Marie Kemper, an Army nurse who lived through the horrors of war in the South Pacific during World War II, was proud of her service and committed to equal rights for women.

“She made it clear that women were as strong and powerful and as capable as men,” recalled her son Dr. Craig Kemper of Austin, Texas. “All of us kids had that attitude. She passed it on to her children.”

Marie Kemper of Anoka, and formerly St. Anthony, died Jan. 26 at the age of 97. Born near Wessington, S.D., she grew up in the Depression era and graduated from St. Mary’s School of Nursing in Pierre, S.D.

“We were all poor,” recalled Marcella LeBeau, 99, of Eagle Butte, S.D., who became a good friend of Marie’s. “We were recovering from the Depression. We wore the same pair of white leather shoes through the three years of nursing training.”

As WWII accelerated, Kemper and LeBeau volunteered for the Army Nurse Corps, Kemper wrote in a self-published autobiography, “The Springtime of Life.”

Kemper became a second lieutenant and was stationed in New Guinea and the Philippines where the Army set up field hospitals near the front lines. When the field hospital in the Philippines was shelled by the Japanese, the nurses, including Kemper, would climb on top of the patients to shield them from the artillery, Craig Kemper said. For her bravery, Marie Kemper was awarded the Bronze Star. She later told family and friends that because they were short on medical supplies, the nurses would walk down a row of beds, using the same needle to inject 10 patients with penicillin, cleaning the needle each time with alcohol.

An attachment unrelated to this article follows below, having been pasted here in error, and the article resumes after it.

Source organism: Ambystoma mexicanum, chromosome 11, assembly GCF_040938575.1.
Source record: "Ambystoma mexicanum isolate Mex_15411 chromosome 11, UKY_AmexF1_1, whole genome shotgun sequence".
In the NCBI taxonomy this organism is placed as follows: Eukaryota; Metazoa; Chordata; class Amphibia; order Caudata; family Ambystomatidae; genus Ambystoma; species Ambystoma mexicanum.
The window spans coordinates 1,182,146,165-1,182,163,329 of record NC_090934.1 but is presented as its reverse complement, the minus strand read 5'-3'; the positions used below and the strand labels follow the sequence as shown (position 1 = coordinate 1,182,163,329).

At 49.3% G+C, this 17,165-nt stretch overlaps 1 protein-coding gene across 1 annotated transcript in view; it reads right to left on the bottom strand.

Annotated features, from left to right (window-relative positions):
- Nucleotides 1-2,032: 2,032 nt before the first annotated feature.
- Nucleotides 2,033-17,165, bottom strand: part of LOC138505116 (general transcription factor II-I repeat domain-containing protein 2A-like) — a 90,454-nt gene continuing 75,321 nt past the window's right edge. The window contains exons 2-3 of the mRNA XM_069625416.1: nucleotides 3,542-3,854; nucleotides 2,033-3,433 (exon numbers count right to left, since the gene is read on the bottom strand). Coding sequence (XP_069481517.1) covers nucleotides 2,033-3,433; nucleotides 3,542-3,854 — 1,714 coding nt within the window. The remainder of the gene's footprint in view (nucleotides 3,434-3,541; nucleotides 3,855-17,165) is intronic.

Rosemarie Donlin, a daughter who is also a nurse, said her mother told her that the nurses also rewashed gauze and surgical masks, sterilized them and used them the next day. “One of her jobs was to patch the surgical gloves, which I cannot fathom,” Donlin said.

At the end of the war, Kemper was sent to Japan and saw the effects of the nuclear bombs that the United States dropped on the country in August 1945. “An unforgettable experience was taking a train ride through Hiroshima and Nagasaki where the atomic bomb fell, to see all the carnage,” she wrote in her book. “It was total devastation for miles and miles and that scene is stamped indelibly on my mind forever.”

Despite all she witnessed, she declined to discuss it in detail, family members said. “She needed to put it out of her mind; it upset her too much,” Donlin said.

After the war, she married Alfred Kemper and continued to work as a nurse in South Dakota. Alfred, who served in Europe in World War II, retired as an Army lieutenant colonel.

Donlin said her parents went for a drink or a meal at the VFW in Rapid City and were told that Marie was not allowed in because she was not a veteran — unless she wanted to come back on a Tuesday for the women’s auxiliary.

“She told the VFW staff, ‘I have seen more battles than everyone in here. I deserve to be here. I did my time,’ ” Donlin said. Within a year, the prohibitions barring women were dropped at the VFW.

The family moved to St. Anthony in 1969 when Alfred Kemper was hired as an engineer in the construction of the University of Minnesota Medical School. Marie Kemper worked as a private nurse with homebound people. The couple raised three children. Marie had an infectious smile and pleasant laugh, her family said, but she believed in tough love. “My dad was the cuddly one,” Craig Kemper recalled. “My mother didn’t put up with any nonsense.”

She was preceded in death by her husband. She is survived by her children Rosemarie Donlin; Mark, of Lino Lakes; Craig; and a sister, Mildene Turpin of Bakersfield, Calif. Services have been held. A private burial will be held at the Black Hills National Cemetery near Sturgis, S.D.